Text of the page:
With holiday meals right around the corner, now’s the perfect time to brush up on your food Instagramming skills. We’ve turned to a few of the city’s top chefs on Instagram to hear their thoughts on what to do and what not to do when translating your plate into a pic.
Chef: Ron Aleman from Sophie’s at Saks Fifth Avenue Account: @RonAleman27 Tip: I've always been into the seasonality of cooking. Foods in season presented in a fun, interesting way will always catch my eye as I browse through Instagram. Right now, I'm really loving all the fall colors and flavors of the various local apples, veggies, and amazing squash.
Chef: Takashi Yagihashi from Takashi & Slurping Turtle Account: @ChefTakashi Tip: Don’t use the filters that brighten the photo. It washes out the food, and then it’s hard to tell what’s on the plate. VSCO Cam is a great app with tools to highlight the natural colors. I usually use it to touch up the photo before sharing on Instagram.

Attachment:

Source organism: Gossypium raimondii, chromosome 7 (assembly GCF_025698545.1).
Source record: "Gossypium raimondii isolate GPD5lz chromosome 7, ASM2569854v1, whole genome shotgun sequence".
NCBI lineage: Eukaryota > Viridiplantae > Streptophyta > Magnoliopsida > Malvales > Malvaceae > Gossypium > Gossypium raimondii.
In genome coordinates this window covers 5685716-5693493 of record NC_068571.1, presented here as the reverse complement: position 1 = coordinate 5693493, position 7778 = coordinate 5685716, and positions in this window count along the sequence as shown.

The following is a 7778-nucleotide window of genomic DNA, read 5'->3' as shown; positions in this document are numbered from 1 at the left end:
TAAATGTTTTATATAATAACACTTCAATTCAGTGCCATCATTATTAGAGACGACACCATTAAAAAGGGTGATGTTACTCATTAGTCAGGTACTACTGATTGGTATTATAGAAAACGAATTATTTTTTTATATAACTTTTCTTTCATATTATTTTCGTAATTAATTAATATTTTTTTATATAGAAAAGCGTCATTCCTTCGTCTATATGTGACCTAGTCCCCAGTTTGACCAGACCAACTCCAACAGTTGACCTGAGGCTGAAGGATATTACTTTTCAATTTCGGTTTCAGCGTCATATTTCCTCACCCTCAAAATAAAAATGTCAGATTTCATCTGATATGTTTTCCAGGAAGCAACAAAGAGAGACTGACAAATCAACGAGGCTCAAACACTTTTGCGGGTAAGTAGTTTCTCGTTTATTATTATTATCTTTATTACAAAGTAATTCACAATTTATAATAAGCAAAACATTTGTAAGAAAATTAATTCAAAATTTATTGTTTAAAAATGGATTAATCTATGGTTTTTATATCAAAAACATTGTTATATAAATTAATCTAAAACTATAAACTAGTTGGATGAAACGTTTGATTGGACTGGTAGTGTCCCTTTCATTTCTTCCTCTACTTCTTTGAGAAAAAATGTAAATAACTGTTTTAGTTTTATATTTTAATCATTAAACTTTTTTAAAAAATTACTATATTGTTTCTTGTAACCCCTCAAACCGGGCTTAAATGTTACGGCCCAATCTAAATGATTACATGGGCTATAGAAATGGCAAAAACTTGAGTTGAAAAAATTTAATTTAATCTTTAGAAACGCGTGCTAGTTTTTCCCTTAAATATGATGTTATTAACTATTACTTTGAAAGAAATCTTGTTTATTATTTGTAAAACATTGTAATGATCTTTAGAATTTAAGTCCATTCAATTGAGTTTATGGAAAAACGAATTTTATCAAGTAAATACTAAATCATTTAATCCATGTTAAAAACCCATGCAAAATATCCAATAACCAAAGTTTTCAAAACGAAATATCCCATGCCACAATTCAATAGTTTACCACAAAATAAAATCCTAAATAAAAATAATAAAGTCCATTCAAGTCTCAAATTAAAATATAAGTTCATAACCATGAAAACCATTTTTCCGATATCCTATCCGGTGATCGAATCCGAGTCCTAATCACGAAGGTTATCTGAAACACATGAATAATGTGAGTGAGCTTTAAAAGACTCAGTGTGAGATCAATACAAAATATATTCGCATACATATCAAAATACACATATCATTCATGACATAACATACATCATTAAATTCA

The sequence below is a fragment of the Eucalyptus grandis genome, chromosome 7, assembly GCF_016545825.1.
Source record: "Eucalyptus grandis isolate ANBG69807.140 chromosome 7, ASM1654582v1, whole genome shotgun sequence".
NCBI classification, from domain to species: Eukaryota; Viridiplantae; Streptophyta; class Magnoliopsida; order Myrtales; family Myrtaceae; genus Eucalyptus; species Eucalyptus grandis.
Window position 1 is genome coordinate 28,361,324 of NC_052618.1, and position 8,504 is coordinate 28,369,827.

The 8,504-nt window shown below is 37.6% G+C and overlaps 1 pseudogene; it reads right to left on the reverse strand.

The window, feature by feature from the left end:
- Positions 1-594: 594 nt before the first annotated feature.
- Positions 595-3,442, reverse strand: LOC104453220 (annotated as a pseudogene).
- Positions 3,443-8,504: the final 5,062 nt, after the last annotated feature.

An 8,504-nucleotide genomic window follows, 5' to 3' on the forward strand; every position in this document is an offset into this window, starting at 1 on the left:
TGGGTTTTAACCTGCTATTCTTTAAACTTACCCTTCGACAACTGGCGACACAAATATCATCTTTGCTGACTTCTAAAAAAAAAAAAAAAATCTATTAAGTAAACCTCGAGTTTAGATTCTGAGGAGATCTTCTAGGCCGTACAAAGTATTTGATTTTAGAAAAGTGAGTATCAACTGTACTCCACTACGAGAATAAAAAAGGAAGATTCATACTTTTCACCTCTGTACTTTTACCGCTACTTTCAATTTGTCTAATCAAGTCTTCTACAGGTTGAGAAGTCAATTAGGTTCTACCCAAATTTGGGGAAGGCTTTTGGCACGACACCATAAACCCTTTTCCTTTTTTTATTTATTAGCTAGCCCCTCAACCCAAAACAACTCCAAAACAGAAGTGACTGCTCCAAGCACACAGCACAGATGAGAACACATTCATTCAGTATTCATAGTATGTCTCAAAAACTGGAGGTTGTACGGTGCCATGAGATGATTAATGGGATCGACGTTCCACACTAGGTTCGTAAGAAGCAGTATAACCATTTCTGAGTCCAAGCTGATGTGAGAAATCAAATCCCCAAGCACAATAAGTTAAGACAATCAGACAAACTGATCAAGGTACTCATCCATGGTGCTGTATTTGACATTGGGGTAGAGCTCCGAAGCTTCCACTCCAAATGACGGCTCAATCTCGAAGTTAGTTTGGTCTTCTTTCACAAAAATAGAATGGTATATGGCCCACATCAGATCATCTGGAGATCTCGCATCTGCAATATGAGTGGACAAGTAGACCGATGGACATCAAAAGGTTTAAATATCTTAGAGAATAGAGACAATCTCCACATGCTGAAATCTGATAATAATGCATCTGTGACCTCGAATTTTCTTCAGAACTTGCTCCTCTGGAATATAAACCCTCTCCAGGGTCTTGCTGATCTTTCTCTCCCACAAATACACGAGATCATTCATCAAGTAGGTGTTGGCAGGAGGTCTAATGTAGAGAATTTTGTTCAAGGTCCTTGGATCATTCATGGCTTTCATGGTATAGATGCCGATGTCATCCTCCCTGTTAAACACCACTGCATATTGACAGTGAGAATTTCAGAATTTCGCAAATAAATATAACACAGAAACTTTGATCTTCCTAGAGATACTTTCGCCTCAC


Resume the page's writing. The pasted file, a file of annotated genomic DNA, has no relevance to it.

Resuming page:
Chef: Andrew Zimmerman from Sepia Account: @chefandrewzimmerman Tip: Turn off your flash. The most common mistake you can make when taking pictures of food on your phone is using the flash. It drowns out color and just makes your food look unappealing. Bonus Tip: Use the plate. The negative space from filling part of your frame with a white plate or bowl draws your eye to the food and makes the subject pop.
Chef: Abe Conlon from Fat Rice Account: @eatfatrice Tip: Don't over filter. Filters tend to make food look less appetizing. We usually use the sliders to change exposure, contrast, and saturation instead.
Chef: Duncan Biddulph from Kinmont Account: @dbiddulph Tip: I try to take pictures of the dishes I make during the daytime so they're captured in natural light. And I choose dishes with simple compositions—they show off their respective ingredients well, as opposed to something like a stew.